The next morning, weighed down by a shiny pair of ski boots, I clamber aboard a cable car with Martin Hrejsa, an easygoing ski instructor with laughing green eyes and a stubbly beard. He asks me to call him Tinu. Our ride up is peppered with anecdotes and observations gleaned from his 16 years working in Zermatt. “The Russians, they expect to be pushed and they want to work very hard on the slopes. If they’re not tired at the end of the day, then you aren’t a good ski instructor … the Arabs, well, those who come from Kuwait and Abu Dhabi, the first thing they do when they arrive is pick up a handful of snow to taste it.” There are clients who book ski sessions the same week every year, much like Magalie’s words the day before.
Tinu and I are heading to the Theodul Glacier, the same area where my father once skied as a young man. High above the snowbound scenery, I look out from the cable car with a mixture of excitement and faint trepidation. It’s a perfect morning for carving the slopes: there isn’t a cloud in the sky and the pistes are not yet crowded. Italy, I’m told, lies just over the mountaintop.
“Welcome to my office,” Tinu quips. “It’s a bit small … and cold.”
Outside, the snowfall is roughly a week old, with innumerable specks of ice crystals shimmering in the sunlight like diamonds. I can see Zermatt far below in the shadows of the valley, a haphazard mass of houses and hotels straddling both banks of the river. Directly to the west, the Matterhorn rises above us in its full, Toblerone-esque glory.
I wonder if Tinu can sense my underlying apprehension. The last and only time I ever tried skiing was in Japan at the age of 13; whatever I had learned in the course of that week was quickly forgotten once my family returned to the subtropical climes of Hong Kong.
But Tinu is optimistic. “I think you’ll still remember. It’s in there, in your subconscious,” he reassures me. “Skiing is like learning to walk or bike—you never forget.”
Once clipped in, I’m surprised at how quickly I recall the basics. The experience is a far cry from that first run in Hokkaido, when my brother and I were simply brought to the top of a beginner’s slope with the expectation that we knew how to slow down and stop. Of course, it isn’t all smooth sailing. Turning too much and too soon at one point brings me to a sudden halt; I feel my right ski boot popping out of the bindings, but the fall is painless and recovery is quick. After a coffee break to rest our legs and a refresher on parallel turns, Tinu suggests the unthinkable. “Now I will show you the racing position.”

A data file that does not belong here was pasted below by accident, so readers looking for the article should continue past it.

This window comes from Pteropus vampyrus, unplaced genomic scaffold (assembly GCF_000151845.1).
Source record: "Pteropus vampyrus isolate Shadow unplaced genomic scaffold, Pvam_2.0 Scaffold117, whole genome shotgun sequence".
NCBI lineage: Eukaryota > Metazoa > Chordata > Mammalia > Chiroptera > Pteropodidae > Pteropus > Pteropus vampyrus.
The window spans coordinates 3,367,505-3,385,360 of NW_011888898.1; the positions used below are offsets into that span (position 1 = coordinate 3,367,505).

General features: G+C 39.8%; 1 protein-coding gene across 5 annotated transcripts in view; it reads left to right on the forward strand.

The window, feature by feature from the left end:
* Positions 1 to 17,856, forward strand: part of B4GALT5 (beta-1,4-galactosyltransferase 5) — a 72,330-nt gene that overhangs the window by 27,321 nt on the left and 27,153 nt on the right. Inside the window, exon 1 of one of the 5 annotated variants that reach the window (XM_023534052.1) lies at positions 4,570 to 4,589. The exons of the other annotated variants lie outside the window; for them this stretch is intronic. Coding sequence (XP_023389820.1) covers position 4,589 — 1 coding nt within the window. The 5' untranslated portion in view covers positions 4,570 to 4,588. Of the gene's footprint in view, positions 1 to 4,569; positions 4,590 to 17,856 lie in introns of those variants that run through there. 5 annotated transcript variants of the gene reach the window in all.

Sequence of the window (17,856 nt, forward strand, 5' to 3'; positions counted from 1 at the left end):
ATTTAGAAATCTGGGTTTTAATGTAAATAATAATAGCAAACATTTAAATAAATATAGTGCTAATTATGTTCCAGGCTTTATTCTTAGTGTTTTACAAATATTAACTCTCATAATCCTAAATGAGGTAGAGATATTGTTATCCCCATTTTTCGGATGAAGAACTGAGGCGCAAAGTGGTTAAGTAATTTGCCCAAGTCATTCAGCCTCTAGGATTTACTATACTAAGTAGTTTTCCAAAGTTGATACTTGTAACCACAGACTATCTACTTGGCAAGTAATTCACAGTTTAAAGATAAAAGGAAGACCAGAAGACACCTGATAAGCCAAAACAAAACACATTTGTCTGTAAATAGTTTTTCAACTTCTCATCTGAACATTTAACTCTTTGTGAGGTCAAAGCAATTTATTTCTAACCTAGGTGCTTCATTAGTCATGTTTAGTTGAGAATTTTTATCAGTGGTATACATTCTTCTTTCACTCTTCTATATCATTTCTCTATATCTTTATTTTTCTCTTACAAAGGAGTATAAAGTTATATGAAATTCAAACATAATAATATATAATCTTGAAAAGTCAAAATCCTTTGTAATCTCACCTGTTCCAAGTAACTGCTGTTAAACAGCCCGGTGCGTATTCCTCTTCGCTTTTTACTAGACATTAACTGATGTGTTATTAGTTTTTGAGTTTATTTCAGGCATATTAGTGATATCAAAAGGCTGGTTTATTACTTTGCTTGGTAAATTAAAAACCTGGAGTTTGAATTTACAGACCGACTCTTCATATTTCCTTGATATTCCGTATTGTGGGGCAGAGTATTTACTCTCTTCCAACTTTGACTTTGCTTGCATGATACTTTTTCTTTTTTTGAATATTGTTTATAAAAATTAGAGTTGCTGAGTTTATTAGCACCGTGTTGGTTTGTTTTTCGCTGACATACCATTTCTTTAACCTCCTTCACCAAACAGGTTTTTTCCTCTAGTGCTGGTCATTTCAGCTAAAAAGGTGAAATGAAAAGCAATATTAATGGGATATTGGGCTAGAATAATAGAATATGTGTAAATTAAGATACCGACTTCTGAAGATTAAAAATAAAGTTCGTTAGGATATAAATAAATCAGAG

It’s easier than it sounds. We crouch low to the ground in a near-horizontal position, with elbows on knees and ski poles up in the air. Whizzing down the piste is thrilling but strangely meditative, thanks to the sound of the wind rushing past. A grinning Tinu waits at the end, and once I catch up with him he goes in for a high-five. “You’ve met Mr. Speed!”
Before I know it, the three-hour session is almost over. “You should come back in the summer,” Tinu says. “We can go skiing in the morning, have a picnic lunch, then bike all the way back to town in the afternoon.” The two of us exchange contact details before parting ways, and as I observe the valley from a descending cable car, I can’t shake the feeling that Zermatt is a metaphorical stübli: a cozy, welcoming environment with plenty of comfort food to boot. I won’t wait another 16 years to return.
Zermatt is a car-free town, so anyone making the journey by road should park at the Matterhorn Terminal in Täsch before hopping aboard a shuttle train or electric taxi. Zurich is just over three hours away by train, with one change in nearby Visp.
Where to Stay
Equipped with a cozy spa, the rustic Hotel Berghof (41-27/966-6900; doubles from US$258) stands at the upper end of Zermatt, steps from a cable car station which offers easy access to a vast network of hiking trails and ski slopes. Here, Italian-accented multi-course dinners make for a satisfying end to a day spent outdoors. In the center of town, the plush, 41-room Hotel Monte Rosa (41-27/966-0333; doubles from US$340) is Zermatt’s oldest lodgings. Its previous incarnation hosted Edward Whymper’s mountaineering party as they set out for the first ascent of the Matterhorn.
This article originally appeared in the April/May 2017 print issue of DestinAsian magazine (“Altitude Check”).